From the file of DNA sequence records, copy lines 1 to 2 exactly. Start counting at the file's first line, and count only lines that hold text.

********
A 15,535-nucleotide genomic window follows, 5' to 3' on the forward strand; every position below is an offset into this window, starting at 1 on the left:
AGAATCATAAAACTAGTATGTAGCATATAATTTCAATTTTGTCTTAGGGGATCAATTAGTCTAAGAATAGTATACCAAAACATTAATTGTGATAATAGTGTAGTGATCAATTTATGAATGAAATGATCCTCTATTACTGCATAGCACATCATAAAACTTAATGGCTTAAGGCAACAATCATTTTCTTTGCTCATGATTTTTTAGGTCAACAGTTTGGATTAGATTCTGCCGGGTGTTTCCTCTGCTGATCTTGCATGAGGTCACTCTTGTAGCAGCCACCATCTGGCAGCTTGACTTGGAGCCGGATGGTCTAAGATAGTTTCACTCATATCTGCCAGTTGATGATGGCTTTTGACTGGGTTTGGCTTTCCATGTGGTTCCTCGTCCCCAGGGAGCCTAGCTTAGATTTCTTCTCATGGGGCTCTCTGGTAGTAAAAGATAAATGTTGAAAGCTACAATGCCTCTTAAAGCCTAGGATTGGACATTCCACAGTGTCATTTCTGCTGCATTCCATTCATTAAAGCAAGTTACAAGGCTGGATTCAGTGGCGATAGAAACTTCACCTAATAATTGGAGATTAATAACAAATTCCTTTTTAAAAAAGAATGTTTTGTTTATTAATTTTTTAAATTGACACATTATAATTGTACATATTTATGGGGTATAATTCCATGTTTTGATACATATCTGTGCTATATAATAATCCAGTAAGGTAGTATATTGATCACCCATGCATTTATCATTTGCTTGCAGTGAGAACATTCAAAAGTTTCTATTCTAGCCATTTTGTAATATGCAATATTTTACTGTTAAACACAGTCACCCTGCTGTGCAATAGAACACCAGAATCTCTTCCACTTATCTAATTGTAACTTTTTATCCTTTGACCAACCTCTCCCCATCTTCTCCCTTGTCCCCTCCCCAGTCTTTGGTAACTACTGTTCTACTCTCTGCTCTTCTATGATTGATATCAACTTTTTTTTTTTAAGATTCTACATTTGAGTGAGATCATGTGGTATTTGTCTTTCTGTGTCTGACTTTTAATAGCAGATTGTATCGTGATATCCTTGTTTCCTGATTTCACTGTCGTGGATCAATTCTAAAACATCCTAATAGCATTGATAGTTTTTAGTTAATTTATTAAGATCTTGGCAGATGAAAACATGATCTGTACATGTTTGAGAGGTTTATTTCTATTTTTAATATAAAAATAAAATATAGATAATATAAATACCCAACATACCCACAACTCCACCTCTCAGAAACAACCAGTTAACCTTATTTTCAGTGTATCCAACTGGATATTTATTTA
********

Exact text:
A 15,535-nucleotide genomic window follows, 5' to 3' on the forward strand; every position below is an offset into this window, starting at 1 on the left:
AGAATCATAAAACTAGTATGTAGCATATAATTTCAATTTTGTCTTAGGGGATCAATTAGTCTAAGAATAGTATACCAAAACATTAATTGTGATAATAGTGTAGTGATCAATTTATGAATGAAATGATCCTCTATTACTGCATAGCACATCATAAAACTTAATGGCTTAAGGCAACAATCATTTTCTTTGCTCATGATTTTTTAGGTCAACAGTTTGGATTAGATTCTGCCGGGTGTTTCCTCTGCTGATCTTGCATGAGGTCACTCTTGTAGCAGCCACCATCTGGCAGCTTGACTTGGAGCCGGATGGTCTAAGATAGTTTCACTCATATCTGCCAGTTGATGATGGCTTTTGACTGGGTTTGGCTTTCCATGTGGTTCCTCGTCCCCAGGGAGCCTAGCTTAGATTTCTTCTCATGGGGCTCTCTGGTAGTAAAAGATAAATGTTGAAAGCTACAATGCCTCTTAAAGCCTAGGATTGGACATTCCACAGTGTCATTTCTGCTGCATTCCATTCATTAAAGCAAGTTACAAGGCTGGATTCAGTGGCGATAGAAACTTCACCTAATAATTGGAGATTAATAACAAATTCCTTTTTAAAAAAGAATGTTTTGTTTATTAATTTTTTAAATTGACACATTATAATTGTACATATTTATGGGGTATAATTCCATGTTTTGATACATATCTGTGCTATATAATAATCCAGTAAGGTAGTATATTGATCACCCATGCATTTATCATTTGCTTGCAGTGAGAACATTCAAAAGTTTCTATTCTAGCCATTTTGTAATATGCAATATTTTACTGTTAAACACAGTCACCCTGCTGTGCAATAGAACACCAGAATCTCTTCCACTTATCTAATTGTAACTTTTTATCCTTTGACCAACCTCTCCCCATCTTCTCCCTTGTCCCCTCCCCAGTCTTTGGTAACTACTGTTCTACTCTCTGCTCTTCTATGATTGATATCAACTTTTTTTTTTTAAGATTCTACATTTGAGTGAGATCATGTGGTATTTGTCTTTCTGTGTCTGACTTTTAATAGCAGATTGTATCGTGATATCCTTGTTTCCTGATTTCACTGTCGTGGATCAATTCTAAAACATCCTAATAGCATTGATAGTTTTTAGTTAATTTATTAAGATCTTGGCAGATGAAAACATGATCTGTACATGTTTGAGAGGTTTATTTCTATTTTTAATATAAAAATAAAATATAGATAATATAAATACCCAACATACCCACAACTCCACCTCTCAGAAACAACCAGTTAACCTTATTTTCAGTGTATCCAACTGGATATTTATTTA